What Is Cooperative Learning?
The Benefits of Cooperative Learning
How to Get the Most From This Book
About the Authors
Part I: Getting Started With Cooperative Learning
1. Principle: Cooperation as a Value
How can I get my class started using cooperative learning (CL)?
What classroom management techniques might work well with CL?
How might the room be arranged for CL?
2. Principle: Heterogeneous Grouping
How can I form cooperative groups?
How can I help my students work together smoothly?
What are some strategies for team building?
3. Principle: Positive Interdependence
What is positive interdependence?
How can I help my students develop positive interdependence?
How can we encourage an "all for one, one for all" spirit among students?
4. Principle: Individual Accountability
How can I encourage all students to participate and learn?
How can I help students learn to take responsibility for their group?
5. Principle: Simultaneous Interaction
How can I give students lots of opportunities to express their ideas?
Should students report on their group work to the whole class?
How can I encourage students to explain their thinking to their group?
6. Principle: Equal Participation
How can I promote equal participation in groups?
How might CL help with differences in student ability levels?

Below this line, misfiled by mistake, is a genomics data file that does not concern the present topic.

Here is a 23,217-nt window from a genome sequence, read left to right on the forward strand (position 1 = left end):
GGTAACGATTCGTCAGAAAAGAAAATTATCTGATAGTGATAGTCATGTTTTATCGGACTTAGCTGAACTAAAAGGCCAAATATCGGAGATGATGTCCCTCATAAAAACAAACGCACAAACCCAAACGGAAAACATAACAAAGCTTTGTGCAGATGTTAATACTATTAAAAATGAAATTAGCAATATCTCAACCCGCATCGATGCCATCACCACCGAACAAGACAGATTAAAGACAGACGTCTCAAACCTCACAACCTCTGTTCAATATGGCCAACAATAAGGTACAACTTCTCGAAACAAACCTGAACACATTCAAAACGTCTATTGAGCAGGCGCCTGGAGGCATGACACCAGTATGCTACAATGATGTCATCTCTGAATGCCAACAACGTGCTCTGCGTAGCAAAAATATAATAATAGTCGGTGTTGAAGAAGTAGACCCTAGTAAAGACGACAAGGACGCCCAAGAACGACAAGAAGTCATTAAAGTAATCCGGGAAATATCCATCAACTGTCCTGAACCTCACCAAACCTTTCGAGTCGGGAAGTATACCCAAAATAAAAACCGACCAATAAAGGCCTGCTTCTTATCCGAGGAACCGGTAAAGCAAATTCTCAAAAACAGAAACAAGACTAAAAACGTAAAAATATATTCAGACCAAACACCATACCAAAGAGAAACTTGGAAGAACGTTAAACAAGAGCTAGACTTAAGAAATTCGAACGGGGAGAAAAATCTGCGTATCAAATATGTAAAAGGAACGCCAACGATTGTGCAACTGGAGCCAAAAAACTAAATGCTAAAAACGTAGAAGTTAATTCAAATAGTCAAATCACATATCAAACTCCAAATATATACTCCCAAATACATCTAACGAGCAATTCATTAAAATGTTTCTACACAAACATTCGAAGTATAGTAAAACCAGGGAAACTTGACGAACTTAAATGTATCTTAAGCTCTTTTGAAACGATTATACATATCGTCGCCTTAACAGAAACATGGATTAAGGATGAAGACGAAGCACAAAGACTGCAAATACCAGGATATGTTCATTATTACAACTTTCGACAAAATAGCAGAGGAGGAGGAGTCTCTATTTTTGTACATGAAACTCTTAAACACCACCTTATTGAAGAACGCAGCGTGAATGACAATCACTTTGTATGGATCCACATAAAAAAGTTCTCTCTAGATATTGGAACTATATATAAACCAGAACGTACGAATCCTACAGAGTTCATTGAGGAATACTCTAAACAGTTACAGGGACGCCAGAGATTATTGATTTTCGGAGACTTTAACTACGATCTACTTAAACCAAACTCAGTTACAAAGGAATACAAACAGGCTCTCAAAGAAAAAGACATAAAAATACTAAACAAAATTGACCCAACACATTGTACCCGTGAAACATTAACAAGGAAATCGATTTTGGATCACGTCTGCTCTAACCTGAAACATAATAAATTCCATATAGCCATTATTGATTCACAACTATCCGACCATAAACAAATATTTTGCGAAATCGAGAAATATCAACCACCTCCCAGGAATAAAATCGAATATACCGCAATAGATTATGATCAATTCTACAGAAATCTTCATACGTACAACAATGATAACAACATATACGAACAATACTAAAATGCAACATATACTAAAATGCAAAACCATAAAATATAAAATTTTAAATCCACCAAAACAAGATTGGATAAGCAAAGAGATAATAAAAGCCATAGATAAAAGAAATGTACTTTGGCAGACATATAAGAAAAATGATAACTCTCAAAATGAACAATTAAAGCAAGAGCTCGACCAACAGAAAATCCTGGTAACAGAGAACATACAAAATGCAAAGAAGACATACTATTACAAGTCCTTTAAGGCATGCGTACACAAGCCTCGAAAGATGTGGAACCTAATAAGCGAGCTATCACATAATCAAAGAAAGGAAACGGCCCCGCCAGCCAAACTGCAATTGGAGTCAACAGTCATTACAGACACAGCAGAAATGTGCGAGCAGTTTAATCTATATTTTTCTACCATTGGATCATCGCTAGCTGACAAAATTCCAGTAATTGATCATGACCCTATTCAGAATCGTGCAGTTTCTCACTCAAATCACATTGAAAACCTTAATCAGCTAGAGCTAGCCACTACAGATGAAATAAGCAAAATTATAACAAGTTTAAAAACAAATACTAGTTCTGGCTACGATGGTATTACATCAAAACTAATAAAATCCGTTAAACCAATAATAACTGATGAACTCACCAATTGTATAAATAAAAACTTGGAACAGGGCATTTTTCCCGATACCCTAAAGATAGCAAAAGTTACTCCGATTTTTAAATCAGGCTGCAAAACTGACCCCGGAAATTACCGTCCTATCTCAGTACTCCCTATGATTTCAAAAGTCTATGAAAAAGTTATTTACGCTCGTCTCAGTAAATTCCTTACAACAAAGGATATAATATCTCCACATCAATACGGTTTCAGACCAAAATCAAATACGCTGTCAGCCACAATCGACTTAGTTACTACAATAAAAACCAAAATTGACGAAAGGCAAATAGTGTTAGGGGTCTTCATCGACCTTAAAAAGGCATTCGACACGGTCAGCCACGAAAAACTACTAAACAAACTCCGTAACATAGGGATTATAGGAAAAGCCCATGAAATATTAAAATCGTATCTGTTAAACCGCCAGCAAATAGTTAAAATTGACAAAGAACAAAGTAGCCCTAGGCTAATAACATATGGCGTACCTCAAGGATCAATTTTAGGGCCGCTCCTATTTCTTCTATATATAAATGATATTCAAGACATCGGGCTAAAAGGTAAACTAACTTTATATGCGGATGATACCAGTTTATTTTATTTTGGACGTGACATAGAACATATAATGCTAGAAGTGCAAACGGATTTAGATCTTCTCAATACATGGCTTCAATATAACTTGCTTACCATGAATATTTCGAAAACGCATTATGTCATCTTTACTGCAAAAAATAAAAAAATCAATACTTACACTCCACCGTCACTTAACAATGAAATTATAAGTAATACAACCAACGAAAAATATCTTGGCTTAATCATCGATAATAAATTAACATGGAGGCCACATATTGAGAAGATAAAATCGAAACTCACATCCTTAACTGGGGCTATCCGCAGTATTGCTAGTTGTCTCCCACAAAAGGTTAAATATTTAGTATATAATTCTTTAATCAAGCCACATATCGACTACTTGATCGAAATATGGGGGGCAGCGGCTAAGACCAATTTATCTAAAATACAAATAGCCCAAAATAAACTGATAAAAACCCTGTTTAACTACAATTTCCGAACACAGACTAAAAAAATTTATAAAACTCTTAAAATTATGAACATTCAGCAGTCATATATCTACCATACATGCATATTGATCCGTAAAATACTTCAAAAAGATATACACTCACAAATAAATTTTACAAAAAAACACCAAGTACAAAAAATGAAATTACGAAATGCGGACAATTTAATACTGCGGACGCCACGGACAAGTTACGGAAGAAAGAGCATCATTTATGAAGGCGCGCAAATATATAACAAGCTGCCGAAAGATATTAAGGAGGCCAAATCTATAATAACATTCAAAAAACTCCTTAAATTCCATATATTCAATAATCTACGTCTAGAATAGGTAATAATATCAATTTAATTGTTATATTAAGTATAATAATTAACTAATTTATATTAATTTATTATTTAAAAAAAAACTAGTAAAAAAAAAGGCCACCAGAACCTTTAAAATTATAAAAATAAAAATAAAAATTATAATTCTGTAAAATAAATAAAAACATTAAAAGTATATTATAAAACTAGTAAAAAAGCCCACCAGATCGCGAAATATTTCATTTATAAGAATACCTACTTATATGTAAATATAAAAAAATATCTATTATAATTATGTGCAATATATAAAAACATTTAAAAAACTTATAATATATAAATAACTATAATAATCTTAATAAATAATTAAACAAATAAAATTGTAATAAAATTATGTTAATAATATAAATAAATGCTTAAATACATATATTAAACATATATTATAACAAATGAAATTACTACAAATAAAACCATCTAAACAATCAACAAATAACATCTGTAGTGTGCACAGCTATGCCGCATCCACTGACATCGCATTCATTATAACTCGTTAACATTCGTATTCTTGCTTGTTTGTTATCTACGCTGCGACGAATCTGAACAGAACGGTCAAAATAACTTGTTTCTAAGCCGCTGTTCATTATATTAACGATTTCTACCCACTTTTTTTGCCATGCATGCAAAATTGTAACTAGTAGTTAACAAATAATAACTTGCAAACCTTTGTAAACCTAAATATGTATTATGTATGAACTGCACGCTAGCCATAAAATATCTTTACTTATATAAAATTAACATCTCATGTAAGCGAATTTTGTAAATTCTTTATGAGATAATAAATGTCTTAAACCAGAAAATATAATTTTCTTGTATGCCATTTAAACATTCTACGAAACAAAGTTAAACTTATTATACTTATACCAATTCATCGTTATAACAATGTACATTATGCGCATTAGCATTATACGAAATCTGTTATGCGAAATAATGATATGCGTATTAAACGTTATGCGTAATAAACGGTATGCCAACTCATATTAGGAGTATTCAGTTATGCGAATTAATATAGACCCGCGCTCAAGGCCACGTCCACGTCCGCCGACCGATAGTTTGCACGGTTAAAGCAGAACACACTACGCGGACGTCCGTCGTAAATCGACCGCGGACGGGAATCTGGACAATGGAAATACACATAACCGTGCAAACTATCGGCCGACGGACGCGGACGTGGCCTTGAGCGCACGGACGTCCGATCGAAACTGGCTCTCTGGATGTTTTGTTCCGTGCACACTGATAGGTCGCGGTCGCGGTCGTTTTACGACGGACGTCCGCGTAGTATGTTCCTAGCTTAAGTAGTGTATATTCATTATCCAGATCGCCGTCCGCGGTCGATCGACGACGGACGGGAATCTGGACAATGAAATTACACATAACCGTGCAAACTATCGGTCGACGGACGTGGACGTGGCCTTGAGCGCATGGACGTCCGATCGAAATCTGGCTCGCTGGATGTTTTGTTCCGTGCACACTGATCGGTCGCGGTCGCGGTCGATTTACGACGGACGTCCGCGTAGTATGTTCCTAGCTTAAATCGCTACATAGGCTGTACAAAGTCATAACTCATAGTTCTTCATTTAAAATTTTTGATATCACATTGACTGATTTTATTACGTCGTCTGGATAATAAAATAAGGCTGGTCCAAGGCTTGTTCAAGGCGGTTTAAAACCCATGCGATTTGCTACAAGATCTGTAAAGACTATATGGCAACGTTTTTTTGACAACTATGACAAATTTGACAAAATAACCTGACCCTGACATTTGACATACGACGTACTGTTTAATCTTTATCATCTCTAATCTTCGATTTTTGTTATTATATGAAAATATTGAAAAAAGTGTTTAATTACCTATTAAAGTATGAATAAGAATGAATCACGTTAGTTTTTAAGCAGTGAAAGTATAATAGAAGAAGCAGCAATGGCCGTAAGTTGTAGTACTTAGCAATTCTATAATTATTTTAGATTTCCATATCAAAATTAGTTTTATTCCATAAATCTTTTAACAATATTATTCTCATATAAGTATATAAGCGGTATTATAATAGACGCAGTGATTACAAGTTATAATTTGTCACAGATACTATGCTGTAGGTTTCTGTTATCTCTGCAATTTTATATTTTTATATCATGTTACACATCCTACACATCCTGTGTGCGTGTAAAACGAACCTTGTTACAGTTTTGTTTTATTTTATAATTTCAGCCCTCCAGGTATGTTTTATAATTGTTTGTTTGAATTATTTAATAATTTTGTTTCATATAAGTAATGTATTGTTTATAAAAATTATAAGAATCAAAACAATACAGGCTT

What about the students whose main strengths do not lie in academic skills?
7. Principle: Collaborative Skills
Is it necessary to teach students how to cooperate?
Can students learn collaborative skills while learning content, or does it have to be done separately?
How might cooperative learning help students develop thinking skills?
8. Principle: Group Autonomy
How can I help groups become more independent of the teacher?
How much should I intervene when students are working in their CL groups?
What is the teacher's role when students have become more autonomous?
9. Assessment in Cooperative Learning
How can I assess learning in cooperative groups?
What are my options for grading students, and what are the pros and cons of giving all group members the same grade?
How might I involve students in assessing themselves and each other?
What about assessing how cooperative students are?
Part II: Frequently Asked Questions About Cooperative Learning
10. Preparing Our Classes for Cooperative Learning
What size should groups be?
What if there is an uneven number of students?
How long should CL groups stay together?
What if students want to choose their own partners?
How can CL work when students don't believe they can learn from their peers?
Should anything special be done when groups end?
11. Managing Cooperative Learning Classes
Isn't CL a recipe for behavioral chaos?
Should I use time limits with group tasks?
Won't there be a lot of disruption and wasted time while students are moving into groups?
How can I quickly get students' attention when they are working in groups?
How do you deal with groups that are too noisy?
What if some groups are not carrying out the task or activity properly?
Is it a problem when groups finish at different times?
How can group reporting be a learning experience for everyone in the class?
How can I listen in as students are working together in their groups?
12. Creating CL Tasks
How often should I use CL?
How can I find the time necessary to prepare structured CL activities?